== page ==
'The Crown's' Vanessa Kirby Talks Trading Notes With New Princess Margaret Helena Bonham Carter

The actress looks back on her two seasons on Netflix's British royal drama and whether she'd recommend being part of a changing cast to other actors.

Vanessa Kirby knew when she signed on to star as Princess Margaret in Netflix’s The Crown that she’d only have two seasons as Queen Elizabeth’s sister.

And while she feels grateful to have had that time with her and would have loved to continue on and play some of Margaret's more "outrageous" years, she's happy to recommend the experience of playing a character for two seasons before someone new comes on board.

"I think there's something new and exciting about somebody else taking over," says Kirby, 30. "For the show, it regenerates in a way."

But, make no mistake, Kirby is thrilled that Helena Bonham Carter is succeeding her, and the two have been collaborating on their shared role.

The English actress took a break from preparing to star in Julie at London's National Theatre to speak with The Hollywood Reporter about her performance as the unrestrained royal and what she thinks about Bonham Carter taking over her role.

How did knowing you would be playing Princess Margaret for just two seasons affect your preparation? Did you consider her later years?

The more research I did, I realized my responsibility was to find the little girl and the fragility behind the woman who had become really hard.

How did Antony Armstrong-Jones’ (Matthew Goode) dalliances with other women, as portrayed on the show, factor into your portrayal of Margaret?

I had this fantasy that Tony would be [Margaret’s] true love and everything she deserves. And then the more work I did, the more I realized she’s meeting somebody in a very dark place, with a raw wound. We started discovering that he has to have the equal wound. We wanted to look at the hedonism in their worlds colliding and finding pain relief in each other. It’s a story of two people trying to find themselves, and you can never find yourself in somebody else. I always felt like Margaret, fundamentally in our story, knew about him being with other women, but it was an act of denial. I don’t think she wanted to face it yet.

What was your most challenging scene in season two?

It was the one [in which Margaret asks Elizabeth if she can announce her engagement to Tony] because when Claire [Foy] and I did it, we felt like we’d had so many conversations about marriage and whether she’d let me get married that I thought I could go either way with this. I could scream or be elated, and it was really hard. I remember looking at the page and going, “Oh my God, what do I do with this? And where is Margaret at right now?” On that day, I felt complicated about what Margaret felt. She’s saying, “I know who I am,” but underneath, this is somebody who really doesn’t know.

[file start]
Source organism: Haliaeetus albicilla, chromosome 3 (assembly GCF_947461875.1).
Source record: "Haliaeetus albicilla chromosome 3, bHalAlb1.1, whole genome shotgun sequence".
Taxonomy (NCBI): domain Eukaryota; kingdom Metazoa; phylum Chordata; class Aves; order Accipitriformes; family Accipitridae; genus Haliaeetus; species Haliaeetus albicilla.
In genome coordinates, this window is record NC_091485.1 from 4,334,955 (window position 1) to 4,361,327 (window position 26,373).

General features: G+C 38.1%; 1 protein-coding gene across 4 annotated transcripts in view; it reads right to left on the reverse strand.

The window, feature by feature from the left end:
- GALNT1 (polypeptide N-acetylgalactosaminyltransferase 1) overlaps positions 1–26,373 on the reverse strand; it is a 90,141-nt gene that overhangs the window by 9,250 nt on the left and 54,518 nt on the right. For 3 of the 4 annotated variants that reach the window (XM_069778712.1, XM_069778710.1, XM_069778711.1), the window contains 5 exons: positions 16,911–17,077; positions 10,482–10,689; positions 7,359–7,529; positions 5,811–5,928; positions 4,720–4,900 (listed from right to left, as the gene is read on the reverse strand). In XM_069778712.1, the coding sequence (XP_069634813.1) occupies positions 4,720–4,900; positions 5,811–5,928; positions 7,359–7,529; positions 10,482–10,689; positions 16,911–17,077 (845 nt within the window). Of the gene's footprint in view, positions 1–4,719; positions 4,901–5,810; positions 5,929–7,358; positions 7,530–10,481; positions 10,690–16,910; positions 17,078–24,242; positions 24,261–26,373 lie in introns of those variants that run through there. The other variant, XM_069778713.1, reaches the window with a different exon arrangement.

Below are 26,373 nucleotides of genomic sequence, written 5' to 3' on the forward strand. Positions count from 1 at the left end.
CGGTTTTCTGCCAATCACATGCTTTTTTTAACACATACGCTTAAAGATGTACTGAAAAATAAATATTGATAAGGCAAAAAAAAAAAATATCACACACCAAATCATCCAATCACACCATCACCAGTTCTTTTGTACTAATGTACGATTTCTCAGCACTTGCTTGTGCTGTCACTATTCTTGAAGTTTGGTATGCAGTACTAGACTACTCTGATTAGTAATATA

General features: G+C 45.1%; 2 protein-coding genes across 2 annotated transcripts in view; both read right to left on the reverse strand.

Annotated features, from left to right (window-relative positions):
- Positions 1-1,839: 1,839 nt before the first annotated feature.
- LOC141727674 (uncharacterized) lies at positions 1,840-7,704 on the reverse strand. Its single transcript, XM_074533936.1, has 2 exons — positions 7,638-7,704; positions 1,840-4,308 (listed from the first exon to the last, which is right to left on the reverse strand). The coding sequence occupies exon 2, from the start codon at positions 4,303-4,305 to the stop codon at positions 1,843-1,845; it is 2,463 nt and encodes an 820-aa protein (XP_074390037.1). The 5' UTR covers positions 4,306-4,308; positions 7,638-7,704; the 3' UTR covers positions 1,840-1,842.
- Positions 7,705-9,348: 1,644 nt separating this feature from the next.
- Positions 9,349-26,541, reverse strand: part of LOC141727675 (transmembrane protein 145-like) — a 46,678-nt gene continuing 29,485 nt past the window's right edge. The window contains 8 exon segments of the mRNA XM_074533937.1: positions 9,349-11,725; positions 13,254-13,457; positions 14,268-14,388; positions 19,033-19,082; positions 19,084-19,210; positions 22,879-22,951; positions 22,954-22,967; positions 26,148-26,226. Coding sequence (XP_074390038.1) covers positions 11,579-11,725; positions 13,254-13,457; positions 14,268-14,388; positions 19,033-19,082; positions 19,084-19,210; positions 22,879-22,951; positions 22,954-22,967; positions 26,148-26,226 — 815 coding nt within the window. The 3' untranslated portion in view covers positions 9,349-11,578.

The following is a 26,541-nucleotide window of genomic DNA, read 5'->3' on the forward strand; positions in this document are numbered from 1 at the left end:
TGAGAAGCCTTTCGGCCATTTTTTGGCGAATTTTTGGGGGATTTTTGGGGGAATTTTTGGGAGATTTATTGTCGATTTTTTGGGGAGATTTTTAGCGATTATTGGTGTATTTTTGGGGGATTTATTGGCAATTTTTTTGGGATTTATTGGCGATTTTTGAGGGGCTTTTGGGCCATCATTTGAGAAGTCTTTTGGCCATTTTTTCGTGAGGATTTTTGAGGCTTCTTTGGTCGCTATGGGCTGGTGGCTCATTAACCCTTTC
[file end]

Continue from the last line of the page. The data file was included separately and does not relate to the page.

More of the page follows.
How do you feel about Helena Bonham Carter taking over Princess Margaret?

It’s amazing! I’m so excited. I couldn’t think of anyone better. We text each other all the time, and she sends me photos and wants my scripts and notes and playlists. I think she’s going to take Margaret up a level. She sent me a photo of her and [new queen] Olivia [Colman] making silly faces like, “We’ve got the baton, but I think we’ve dropped it.”

What types of roles are you interested in going forward?

Margaret set a benchmark for me in that the females were the protagonists of the story. So it’s about finding those characters. I'm playing Julie at the moment, which is sort of similar to Princess Margaret in that I love to absorb the depth of people that have incredible ranges of feeling and are living in opposition to things in their lives, like Margaret who happens to be royal but absolutely loathes being royal and at the same time absolutely embodies it in every essence. I like complex. Also [playing] real women is important to me. I don't want to see fantasy women that I can't identify with. My dream is to produce and make my own films, which I'm doing in July. There are so many people that I would kill to work with. So much of it is about the director, but it's also about finding psychological truth in a person, and I think representing women is more important than ever now.

A version of this story first appeared in a June stand-alone issue of The Hollywood Reporter magazine. To receive the magazine, click here to subscribe.